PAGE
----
The Cross House

Taming the Meandering Monster Spout

When I purchased the Cross House it had but a single downspout still in place, and this, combined with leaking built-in gutters, caused most of the damage to the house. Hurriedly, I installed downspouts.

 

This is the meandering monster spout (right). It was cobbled together out of what I found in the basement, yard, and garage. While utterly ridiculous looking, it has at least been doing its job.

 

But, later this year, the south facade will actually look good. I know, that seems impossible! So, something will have to be done about the monster.

I’ve been thinking…

 

…of moving it to the west, parallel to the roofline…

 

….and then coming down between the huge kitchen windows. The window trim, and the spout, will be the same green color so I don’t think the latter will be readily obvious.

 

This will look vastly better than what it currently in place. So, I am kinda excited. About a downspout.

 

 

9 Responses to Taming the Meandering Monster Spout

  1. I am confused because I would expect the spout to empty onto the roof below because that roof seems to need its own spout anyway. Why does it need to have sections that take it all of the way to the ground? Does the roof over the southeast corner of the first floor (not sure what part of the kitchen, pantry, or other room that roof covers), have its own self gutters and a downspout?

  2. Stewart, the lower roof has its own downspout (on the east side).

    The “monster” funnels a massive amount of water, the most, by far, of all the downspouts. So, I am reluctant to have it just drain onto the lower roof. It will quickly erode the shingles, and likely overload the lower roof gutter.

    • I agree that you shouldn’t have the spout drain onto the roof shingles. I think that I should have written to direct the base of the upper spout to the lower roof’s East side spout. The East spout may need to be increased in size to handle that much water, but I think one wider spout is preferable to having one down the middle of the window. I find your judgement to be excellent, I am suggesting this as a possible alternative. Not having actually been to the site, I have no Idea if it is even feasible.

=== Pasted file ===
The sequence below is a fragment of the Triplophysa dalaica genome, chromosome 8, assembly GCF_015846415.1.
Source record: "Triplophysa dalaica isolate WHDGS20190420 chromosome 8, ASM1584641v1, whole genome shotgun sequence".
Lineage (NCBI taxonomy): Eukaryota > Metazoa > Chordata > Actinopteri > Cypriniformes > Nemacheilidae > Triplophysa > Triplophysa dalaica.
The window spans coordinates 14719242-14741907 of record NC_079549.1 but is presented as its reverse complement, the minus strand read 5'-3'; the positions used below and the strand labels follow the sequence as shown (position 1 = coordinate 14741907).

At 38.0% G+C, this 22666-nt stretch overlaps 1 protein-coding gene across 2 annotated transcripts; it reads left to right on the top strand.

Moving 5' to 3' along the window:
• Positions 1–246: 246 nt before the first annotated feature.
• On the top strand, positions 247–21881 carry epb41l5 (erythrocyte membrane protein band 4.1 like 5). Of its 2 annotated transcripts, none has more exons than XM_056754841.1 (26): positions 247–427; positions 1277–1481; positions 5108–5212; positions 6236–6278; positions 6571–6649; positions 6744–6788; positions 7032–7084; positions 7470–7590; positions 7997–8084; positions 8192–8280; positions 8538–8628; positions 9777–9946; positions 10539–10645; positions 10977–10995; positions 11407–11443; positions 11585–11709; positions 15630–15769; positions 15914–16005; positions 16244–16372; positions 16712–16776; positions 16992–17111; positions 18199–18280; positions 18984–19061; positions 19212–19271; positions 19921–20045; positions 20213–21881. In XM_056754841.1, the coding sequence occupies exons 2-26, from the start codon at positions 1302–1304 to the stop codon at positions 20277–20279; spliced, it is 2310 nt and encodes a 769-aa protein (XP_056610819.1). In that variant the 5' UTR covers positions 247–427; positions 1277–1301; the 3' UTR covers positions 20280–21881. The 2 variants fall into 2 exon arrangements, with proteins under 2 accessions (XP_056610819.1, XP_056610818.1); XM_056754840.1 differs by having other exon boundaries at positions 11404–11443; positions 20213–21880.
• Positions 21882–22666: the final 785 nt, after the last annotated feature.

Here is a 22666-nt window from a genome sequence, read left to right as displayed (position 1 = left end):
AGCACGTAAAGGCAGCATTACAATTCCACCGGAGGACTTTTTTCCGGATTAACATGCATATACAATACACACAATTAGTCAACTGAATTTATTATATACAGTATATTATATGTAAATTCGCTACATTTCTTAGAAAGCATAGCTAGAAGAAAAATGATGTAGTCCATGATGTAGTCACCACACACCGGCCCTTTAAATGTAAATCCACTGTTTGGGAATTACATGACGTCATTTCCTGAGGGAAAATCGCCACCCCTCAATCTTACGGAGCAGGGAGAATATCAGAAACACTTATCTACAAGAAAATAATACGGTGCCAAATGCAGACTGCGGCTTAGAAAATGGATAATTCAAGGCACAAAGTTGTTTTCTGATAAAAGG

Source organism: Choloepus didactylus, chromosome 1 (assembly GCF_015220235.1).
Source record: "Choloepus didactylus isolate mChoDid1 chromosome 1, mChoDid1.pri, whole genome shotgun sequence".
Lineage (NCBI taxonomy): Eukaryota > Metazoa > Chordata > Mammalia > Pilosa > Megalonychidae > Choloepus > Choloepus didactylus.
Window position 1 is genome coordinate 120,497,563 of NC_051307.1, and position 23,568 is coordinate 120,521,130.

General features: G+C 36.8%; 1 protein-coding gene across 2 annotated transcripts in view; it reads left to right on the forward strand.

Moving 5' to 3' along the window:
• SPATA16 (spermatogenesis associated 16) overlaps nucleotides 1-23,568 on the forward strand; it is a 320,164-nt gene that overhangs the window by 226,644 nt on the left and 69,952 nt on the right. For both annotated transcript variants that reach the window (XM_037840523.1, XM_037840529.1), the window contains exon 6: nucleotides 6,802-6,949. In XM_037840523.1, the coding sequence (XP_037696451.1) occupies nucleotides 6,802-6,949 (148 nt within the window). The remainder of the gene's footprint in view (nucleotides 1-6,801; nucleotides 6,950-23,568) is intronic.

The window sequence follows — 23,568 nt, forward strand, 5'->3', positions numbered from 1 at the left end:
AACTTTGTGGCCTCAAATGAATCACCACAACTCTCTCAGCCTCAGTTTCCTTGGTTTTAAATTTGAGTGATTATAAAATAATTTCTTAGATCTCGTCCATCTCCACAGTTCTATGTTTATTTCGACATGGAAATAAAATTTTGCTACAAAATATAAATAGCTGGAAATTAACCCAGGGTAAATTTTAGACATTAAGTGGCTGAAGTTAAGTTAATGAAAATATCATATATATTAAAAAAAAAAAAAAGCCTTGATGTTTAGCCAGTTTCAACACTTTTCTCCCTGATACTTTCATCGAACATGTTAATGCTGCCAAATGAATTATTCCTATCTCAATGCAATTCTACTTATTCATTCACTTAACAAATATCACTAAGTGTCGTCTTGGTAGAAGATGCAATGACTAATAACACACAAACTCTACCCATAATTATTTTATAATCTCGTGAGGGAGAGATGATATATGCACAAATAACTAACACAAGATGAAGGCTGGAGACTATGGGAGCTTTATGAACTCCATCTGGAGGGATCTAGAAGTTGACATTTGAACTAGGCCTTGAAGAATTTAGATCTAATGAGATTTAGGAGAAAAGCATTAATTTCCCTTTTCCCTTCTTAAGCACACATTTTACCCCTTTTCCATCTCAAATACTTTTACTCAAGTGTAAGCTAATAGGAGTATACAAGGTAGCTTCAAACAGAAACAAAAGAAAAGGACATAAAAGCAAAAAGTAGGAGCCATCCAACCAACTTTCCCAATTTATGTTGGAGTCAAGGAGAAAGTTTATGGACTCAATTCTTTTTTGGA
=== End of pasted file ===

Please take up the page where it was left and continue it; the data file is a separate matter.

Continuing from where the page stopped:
• It’s not so much an issue of increasing the lower spout. My concern is rather the size of the lower built-in gutter. It’s clearly not designed to accept a lot of water.

        • I have seen houses where the upper spout feeds directly into the lower larger spout. I am having trouble communicating my thoughts on this. I am trying to be helpful and am sorry that I have not been able to communicate the idea properly in my replies.
          Just know that I wish you the best and ignore mu sense of what “should” be. I am not invested in the solution that you choose. Trying to offer possible alternatives. Your solution will do the job.

  3. Fabulous! I can practically hear rainwater rocketing around the turns! What happens when it gets to ground level? Pebbles? … Pipe it somewhere? Cistern under the house?

  4. What about the other way, down the back of that roof towards the back of the house. Towards the east, off the servant’s dining room roof?

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